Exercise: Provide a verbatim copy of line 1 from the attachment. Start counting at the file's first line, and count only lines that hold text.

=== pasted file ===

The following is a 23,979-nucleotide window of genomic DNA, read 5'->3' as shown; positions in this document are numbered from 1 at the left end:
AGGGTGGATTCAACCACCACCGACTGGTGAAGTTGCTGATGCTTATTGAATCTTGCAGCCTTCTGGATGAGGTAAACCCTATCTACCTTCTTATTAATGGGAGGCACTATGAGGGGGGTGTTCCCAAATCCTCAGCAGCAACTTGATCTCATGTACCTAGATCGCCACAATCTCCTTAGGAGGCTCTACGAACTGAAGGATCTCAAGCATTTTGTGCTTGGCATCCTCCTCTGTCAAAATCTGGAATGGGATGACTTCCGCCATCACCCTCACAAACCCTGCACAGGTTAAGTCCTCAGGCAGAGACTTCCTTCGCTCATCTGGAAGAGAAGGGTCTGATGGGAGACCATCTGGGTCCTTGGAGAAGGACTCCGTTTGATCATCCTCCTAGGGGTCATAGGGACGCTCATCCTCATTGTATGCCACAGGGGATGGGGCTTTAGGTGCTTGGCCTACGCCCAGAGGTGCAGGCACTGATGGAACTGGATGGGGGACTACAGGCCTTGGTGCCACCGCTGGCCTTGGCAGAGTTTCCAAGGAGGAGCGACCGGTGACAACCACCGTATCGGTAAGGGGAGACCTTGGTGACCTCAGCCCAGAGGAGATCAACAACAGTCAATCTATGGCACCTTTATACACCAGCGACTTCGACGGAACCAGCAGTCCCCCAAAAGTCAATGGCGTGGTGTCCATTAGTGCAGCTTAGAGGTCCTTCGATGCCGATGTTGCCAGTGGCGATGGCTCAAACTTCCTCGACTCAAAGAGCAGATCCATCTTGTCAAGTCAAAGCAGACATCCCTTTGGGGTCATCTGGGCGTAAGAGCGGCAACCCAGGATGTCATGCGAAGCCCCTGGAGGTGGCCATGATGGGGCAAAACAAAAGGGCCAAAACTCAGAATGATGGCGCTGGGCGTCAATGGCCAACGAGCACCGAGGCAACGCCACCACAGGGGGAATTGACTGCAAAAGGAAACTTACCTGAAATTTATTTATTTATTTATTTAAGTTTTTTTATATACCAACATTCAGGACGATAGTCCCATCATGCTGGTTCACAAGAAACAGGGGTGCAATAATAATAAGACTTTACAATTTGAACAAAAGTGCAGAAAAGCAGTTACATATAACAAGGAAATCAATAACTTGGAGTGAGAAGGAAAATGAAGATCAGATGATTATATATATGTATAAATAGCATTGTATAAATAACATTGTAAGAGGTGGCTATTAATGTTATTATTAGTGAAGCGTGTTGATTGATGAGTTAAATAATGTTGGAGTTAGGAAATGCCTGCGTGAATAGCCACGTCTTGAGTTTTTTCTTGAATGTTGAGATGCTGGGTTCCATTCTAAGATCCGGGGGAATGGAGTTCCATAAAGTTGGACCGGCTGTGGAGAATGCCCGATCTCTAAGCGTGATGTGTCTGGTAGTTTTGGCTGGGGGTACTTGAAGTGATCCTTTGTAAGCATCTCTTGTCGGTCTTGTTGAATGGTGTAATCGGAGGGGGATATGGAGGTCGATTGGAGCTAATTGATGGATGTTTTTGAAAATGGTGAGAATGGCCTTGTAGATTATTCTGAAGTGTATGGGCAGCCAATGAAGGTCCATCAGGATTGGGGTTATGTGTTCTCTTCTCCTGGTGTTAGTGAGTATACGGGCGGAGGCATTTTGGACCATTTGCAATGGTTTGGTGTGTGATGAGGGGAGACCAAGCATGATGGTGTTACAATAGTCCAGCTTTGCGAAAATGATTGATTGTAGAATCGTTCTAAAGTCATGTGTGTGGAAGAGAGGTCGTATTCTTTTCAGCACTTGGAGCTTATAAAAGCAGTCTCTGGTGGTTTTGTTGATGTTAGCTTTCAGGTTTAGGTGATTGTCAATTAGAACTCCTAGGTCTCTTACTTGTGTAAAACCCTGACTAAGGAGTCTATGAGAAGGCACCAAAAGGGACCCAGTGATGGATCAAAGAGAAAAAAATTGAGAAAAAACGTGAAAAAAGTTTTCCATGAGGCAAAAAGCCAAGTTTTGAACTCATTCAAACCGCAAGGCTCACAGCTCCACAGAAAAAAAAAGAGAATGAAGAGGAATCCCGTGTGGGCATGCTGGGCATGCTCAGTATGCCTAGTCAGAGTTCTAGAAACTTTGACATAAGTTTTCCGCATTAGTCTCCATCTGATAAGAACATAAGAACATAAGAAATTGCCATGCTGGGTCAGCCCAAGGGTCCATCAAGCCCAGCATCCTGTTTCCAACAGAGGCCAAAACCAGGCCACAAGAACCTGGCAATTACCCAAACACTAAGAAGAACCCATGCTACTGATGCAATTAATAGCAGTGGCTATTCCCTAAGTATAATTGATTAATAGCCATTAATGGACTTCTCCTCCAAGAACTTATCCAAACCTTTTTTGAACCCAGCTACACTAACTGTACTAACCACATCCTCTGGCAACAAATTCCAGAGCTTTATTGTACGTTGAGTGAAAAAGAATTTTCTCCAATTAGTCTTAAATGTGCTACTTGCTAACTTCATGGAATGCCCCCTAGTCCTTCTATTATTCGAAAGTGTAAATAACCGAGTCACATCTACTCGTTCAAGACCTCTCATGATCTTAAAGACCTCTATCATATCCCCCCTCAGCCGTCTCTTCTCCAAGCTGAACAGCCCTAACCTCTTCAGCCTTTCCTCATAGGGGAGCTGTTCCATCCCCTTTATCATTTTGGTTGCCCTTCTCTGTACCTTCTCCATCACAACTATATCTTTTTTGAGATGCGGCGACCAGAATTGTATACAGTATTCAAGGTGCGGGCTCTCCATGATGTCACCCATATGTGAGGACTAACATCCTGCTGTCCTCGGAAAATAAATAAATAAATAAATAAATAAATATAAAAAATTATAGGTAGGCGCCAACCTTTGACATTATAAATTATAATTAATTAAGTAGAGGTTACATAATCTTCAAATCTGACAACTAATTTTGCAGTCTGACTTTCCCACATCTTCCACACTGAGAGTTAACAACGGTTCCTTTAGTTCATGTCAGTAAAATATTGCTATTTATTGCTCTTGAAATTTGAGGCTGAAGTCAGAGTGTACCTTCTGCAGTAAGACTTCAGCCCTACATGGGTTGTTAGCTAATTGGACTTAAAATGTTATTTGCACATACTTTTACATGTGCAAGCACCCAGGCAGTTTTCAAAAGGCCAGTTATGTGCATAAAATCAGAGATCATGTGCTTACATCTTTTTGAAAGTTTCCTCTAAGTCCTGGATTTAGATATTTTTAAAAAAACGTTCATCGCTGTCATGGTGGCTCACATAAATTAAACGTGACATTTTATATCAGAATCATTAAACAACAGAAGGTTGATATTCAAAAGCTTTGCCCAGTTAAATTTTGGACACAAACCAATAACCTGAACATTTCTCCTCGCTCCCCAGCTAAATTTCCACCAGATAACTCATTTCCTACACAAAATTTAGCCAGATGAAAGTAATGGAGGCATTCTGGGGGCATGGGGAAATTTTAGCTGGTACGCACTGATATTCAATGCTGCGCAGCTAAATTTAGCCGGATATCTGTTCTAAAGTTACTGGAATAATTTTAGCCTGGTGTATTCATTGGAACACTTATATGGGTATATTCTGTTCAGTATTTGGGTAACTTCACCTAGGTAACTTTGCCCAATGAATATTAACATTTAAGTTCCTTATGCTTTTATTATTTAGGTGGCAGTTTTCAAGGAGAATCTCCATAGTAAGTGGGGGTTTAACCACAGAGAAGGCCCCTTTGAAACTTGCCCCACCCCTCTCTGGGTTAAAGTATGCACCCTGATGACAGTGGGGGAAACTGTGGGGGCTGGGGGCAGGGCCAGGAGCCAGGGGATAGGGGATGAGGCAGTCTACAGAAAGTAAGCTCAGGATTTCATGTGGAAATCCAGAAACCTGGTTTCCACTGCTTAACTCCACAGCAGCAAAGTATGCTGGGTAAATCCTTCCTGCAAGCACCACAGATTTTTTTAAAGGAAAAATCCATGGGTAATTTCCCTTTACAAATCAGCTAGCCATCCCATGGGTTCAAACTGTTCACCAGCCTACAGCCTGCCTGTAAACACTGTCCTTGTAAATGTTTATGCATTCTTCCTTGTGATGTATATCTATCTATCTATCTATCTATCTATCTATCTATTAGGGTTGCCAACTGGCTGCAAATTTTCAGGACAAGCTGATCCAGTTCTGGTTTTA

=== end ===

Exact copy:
The following is a 23,979-nucleotide window of genomic DNA, read 5'->3' as shown; positions in this document are numbered from 1 at the left end: